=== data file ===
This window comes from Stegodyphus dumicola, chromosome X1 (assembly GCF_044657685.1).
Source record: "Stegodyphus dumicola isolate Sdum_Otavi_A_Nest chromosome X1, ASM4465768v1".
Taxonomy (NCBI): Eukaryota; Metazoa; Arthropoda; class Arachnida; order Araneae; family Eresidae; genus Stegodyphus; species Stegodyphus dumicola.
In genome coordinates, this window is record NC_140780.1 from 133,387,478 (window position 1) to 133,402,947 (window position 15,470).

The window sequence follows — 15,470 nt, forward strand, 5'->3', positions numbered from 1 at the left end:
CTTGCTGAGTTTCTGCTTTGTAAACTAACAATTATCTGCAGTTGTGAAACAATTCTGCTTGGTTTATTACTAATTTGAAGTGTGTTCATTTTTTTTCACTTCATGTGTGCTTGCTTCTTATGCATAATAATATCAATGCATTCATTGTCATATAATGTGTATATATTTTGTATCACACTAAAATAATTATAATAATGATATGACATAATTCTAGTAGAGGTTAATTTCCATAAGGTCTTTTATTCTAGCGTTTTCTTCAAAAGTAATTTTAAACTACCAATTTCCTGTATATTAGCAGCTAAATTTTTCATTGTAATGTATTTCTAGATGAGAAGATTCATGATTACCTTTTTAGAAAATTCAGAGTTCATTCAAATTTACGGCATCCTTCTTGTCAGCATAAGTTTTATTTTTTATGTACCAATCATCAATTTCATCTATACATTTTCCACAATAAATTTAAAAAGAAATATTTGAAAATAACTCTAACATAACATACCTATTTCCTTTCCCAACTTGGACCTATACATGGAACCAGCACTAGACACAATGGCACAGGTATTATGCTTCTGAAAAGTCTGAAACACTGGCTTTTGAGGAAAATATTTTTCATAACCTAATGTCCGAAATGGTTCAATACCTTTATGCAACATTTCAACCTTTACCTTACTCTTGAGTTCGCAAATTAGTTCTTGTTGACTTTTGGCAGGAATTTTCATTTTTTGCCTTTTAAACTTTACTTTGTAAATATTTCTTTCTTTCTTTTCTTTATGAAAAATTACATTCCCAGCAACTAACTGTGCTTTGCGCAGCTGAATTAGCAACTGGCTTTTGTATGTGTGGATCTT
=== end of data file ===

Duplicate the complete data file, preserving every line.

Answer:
This window comes from Stegodyphus dumicola, chromosome X1 (assembly GCF_044657685.1).
Source record: "Stegodyphus dumicola isolate Sdum_Otavi_A_Nest chromosome X1, ASM4465768v1".
Taxonomy (NCBI): Eukaryota; Metazoa; Arthropoda; class Arachnida; order Araneae; family Eresidae; genus Stegodyphus; species Stegodyphus dumicola.
In genome coordinates, this window is record NC_140780.1 from 133,387,478 (window position 1) to 133,402,947 (window position 15,470).

The window sequence follows — 15,470 nt, forward strand, 5'->3', positions numbered from 1 at the left end:
CTTGCTGAGTTTCTGCTTTGTAAACTAACAATTATCTGCAGTTGTGAAACAATTCTGCTTGGTTTATTACTAATTTGAAGTGTGTTCATTTTTTTTCACTTCATGTGTGCTTGCTTCTTATGCATAATAATATCAATGCATTCATTGTCATATAATGTGTATATATTTTGTATCACACTAAAATAATTATAATAATGATATGACATAATTCTAGTAGAGGTTAATTTCCATAAGGTCTTTTATTCTAGCGTTTTCTTCAAAAGTAATTTTAAACTACCAATTTCCTGTATATTAGCAGCTAAATTTTTCATTGTAATGTATTTCTAGATGAGAAGATTCATGATTACCTTTTTAGAAAATTCAGAGTTCATTCAAATTTACGGCATCCTTCTTGTCAGCATAAGTTTTATTTTTTATGTACCAATCATCAATTTCATCTATACATTTTCCACAATAAATTTAAAAAGAAATATTTGAAAATAACTCTAACATAACATACCTATTTCCTTTCCCAACTTGGACCTATACATGGAACCAGCACTAGACACAATGGCACAGGTATTATGCTTCTGAAAAGTCTGAAACACTGGCTTTTGAGGAAAATATTTTTCATAACCTAATGTCCGAAATGGTTCAATACCTTTATGCAACATTTCAACCTTTACCTTACTCTTGAGTTCGCAAATTAGTTCTTGTTGACTTTTGGCAGGAATTTTCATTTTTTGCCTTTTAAACTTTACTTTGTAAATATTTCTTTCTTTCTTTTCTTTATGAAAAATTACATTCCCAGCAACTAACTGTGCTTTGCGCAGCTGAATTAGCAACTGGCTTTTGTATGTGTGGATCTT